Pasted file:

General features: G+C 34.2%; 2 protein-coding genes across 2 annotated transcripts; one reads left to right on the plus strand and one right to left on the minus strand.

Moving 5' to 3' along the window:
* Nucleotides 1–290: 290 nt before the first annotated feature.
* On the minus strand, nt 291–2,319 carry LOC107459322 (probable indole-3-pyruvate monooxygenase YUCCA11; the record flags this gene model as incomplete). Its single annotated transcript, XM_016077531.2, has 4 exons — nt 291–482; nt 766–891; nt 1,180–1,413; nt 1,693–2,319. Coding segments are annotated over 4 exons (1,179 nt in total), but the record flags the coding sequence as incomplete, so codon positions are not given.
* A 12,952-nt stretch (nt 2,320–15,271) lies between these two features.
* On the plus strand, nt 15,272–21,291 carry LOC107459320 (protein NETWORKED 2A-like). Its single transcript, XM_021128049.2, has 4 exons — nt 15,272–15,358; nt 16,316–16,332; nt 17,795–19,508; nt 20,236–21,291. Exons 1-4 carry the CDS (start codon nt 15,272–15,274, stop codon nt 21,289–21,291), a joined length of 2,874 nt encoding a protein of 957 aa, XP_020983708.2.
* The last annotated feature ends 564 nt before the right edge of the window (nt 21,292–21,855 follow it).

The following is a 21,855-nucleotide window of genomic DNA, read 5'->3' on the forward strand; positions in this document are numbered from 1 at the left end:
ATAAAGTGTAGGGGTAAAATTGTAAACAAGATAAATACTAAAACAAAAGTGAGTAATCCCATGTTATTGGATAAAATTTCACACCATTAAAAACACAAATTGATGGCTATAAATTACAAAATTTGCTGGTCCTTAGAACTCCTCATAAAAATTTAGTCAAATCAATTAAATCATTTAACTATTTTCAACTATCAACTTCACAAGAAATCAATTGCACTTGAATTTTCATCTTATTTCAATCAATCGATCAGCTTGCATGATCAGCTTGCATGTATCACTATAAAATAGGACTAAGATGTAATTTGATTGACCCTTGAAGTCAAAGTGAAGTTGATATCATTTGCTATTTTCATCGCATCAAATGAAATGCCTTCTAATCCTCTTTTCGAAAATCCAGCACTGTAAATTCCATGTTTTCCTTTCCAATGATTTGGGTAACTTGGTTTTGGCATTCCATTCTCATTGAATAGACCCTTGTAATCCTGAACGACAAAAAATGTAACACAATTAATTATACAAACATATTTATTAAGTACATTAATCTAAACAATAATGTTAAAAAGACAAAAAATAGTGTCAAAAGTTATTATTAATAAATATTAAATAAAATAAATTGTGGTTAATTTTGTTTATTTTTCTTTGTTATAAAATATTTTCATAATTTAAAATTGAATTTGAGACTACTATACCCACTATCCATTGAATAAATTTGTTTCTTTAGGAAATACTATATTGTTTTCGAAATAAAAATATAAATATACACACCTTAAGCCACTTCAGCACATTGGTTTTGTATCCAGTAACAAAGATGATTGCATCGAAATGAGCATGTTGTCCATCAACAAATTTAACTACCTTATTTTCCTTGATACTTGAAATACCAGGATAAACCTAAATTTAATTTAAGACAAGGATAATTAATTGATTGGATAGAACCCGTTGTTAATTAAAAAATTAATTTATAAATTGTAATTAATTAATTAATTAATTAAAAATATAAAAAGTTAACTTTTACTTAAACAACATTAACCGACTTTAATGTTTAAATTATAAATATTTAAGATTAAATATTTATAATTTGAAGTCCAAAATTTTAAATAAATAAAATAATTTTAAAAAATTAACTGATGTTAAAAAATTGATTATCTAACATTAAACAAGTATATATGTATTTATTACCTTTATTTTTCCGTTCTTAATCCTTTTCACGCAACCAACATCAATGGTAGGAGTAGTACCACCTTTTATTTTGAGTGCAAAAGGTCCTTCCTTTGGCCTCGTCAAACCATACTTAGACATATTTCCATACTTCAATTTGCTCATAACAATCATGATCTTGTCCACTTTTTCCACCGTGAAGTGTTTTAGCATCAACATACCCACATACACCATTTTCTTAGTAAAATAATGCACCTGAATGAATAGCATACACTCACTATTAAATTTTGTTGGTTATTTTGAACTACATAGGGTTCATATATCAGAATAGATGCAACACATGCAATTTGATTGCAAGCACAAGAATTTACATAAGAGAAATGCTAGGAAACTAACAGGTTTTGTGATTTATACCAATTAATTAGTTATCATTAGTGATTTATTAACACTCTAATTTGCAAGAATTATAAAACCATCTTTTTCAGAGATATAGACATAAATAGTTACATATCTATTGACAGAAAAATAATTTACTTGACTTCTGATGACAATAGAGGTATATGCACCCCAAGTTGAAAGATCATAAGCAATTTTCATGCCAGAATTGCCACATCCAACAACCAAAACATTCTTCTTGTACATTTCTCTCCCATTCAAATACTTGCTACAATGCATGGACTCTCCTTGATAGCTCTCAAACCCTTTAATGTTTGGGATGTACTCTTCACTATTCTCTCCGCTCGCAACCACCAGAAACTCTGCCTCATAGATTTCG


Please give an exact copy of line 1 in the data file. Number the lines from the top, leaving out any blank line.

General features: G+C 34.2%; 2 protein-coding genes across 2 annotated transcripts; one reads left to right on the plus strand and one right to left on the minus strand.